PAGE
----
A Comparison of the Costs of and Quality of Life After Coronary Angioplasty or Coronary Surgery for Multivessel Coronary Artery Disease
Results From the Emory Angioplasty Versus Surgery Trial (EAST)
Background The Emory Angioplasty Versus Surgery Trial (EAST) is a randomized trial that compares, by intention to treat, the clinical outcome and costs of percutaneous transluminal coronary angioplasty (PTCA) and coronary surgery for multivessel coronary artery disease.
Methods and Results The primary end point was a composite of death, Q-wave myocardial infarction, and a large reversible thallium defect at 3 years. Multiple measures of quality of life also were made. Charges were assessed from the hospital UB-82 bills; professional charges were assessed from the Emory Clinic. Hospital charges were reduced to cost through step-down accounting methods. All costs and charges were deflated to 1987 dollars. Costs were assessed for the initial hospitalization and the cumulative costs of the initial hospitalization and additional revascularization procedures for up to 3 years. There was no difference in mortality or the primary end point. Mean initial hospital charges were $12 654 for the PTCA group and $20 214 for the surgery group (P<.0001). Professional charges were $4538 for PTCA and $9426 for surgery (P<.0001). Three-year hospital charges were $19 047 for PTCA and $21 174 for coronary surgery (P<.0001). Three-year professional charges were $6412 for PTCA and $9861 for surgery (P<.0001). Three-year total charges were $25 458 for PTCA and $31 033 for surgery (P<.0001). Total 3-year costs were $23 734 for PTCA and $25 310 for coronary surgery (P<.0001). There were more hospitalizations for angina and more antianginal medications used in the PTCA group, which would further narrow the differences in cost.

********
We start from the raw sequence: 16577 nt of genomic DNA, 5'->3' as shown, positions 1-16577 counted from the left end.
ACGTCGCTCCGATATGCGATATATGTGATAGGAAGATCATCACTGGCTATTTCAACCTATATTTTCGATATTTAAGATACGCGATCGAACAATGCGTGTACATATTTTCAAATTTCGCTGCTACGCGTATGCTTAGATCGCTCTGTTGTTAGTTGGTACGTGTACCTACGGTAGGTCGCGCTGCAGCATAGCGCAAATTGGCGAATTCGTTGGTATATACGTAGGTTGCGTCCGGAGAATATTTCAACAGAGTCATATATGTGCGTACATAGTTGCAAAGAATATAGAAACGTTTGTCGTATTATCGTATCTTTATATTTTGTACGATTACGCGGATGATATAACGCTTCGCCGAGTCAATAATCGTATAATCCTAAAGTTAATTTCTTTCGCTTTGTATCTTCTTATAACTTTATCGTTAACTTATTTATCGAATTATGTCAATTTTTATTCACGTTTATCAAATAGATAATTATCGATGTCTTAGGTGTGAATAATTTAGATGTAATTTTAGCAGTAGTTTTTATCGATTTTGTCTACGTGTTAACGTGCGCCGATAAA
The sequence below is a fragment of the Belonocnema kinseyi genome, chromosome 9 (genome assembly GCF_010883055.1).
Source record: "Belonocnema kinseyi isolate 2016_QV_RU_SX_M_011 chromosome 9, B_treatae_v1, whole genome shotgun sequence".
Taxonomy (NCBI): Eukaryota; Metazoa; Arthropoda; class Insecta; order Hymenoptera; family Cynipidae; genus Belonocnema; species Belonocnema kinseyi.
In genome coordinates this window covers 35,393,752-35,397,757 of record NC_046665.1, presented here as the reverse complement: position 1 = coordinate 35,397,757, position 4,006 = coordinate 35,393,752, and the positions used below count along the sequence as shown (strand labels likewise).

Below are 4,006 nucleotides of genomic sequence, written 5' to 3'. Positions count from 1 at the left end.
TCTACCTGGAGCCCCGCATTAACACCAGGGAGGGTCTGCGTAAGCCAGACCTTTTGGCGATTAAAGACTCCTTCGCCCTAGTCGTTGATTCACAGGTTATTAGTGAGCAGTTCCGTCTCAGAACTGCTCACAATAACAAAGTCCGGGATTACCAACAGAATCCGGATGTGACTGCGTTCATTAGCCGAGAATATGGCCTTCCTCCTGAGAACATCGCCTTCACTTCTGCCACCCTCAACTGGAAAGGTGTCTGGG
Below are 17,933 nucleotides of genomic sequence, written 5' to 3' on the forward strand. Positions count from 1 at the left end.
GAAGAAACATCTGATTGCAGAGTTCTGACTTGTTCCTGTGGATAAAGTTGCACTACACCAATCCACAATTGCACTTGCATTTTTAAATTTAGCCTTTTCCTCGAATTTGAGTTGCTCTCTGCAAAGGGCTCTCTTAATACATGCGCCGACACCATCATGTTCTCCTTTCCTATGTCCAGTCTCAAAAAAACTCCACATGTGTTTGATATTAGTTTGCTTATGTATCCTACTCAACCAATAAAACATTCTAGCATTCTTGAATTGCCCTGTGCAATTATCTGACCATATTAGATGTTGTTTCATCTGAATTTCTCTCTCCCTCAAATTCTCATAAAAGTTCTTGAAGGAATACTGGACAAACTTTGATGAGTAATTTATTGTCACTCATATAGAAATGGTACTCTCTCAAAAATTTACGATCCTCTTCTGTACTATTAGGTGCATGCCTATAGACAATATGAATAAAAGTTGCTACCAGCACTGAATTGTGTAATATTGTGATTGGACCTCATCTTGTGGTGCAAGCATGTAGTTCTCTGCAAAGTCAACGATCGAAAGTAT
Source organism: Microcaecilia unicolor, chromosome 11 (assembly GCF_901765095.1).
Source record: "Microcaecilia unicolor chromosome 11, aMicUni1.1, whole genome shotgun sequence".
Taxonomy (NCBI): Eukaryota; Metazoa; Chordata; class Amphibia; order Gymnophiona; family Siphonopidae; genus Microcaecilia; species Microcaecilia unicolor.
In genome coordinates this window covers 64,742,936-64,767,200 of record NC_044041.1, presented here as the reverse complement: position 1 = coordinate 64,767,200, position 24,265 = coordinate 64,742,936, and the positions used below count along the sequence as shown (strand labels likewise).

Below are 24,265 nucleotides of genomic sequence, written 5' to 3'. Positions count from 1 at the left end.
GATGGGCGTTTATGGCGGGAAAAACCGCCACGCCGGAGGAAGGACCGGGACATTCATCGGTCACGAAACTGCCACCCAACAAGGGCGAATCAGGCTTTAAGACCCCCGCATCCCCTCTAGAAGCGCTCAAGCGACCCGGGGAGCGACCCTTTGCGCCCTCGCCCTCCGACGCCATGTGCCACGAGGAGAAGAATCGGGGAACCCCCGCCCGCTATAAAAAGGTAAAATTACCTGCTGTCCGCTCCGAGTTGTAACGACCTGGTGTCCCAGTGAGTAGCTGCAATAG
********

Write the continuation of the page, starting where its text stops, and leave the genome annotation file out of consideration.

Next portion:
Conclusions There was no difference in the primary end point or its components at 3 years. Although the primary procedural costs of coronary surgery are more than for coronary angioplasty, this cost advantage is largely, although probably not completely, lost by 3 years because of more frequent additional procedures and other resource consumption after a first revascularization by PTCA.
As coronary angioplasty became as common as coronary surgery,1 2 many patients were found to be anatomically suitable for either procedure. Several trials currently are addressing the relative efficacies of these procedures. Efficacy may be measured by mortality, acute myocardial infarction, additional revascularization procedures, angina, and use of antianginal medications. There are additional aspects of efficacy generally included under the term “quality of life” that are more difficult to measure. These include returning to work, social functioning, and psychological state.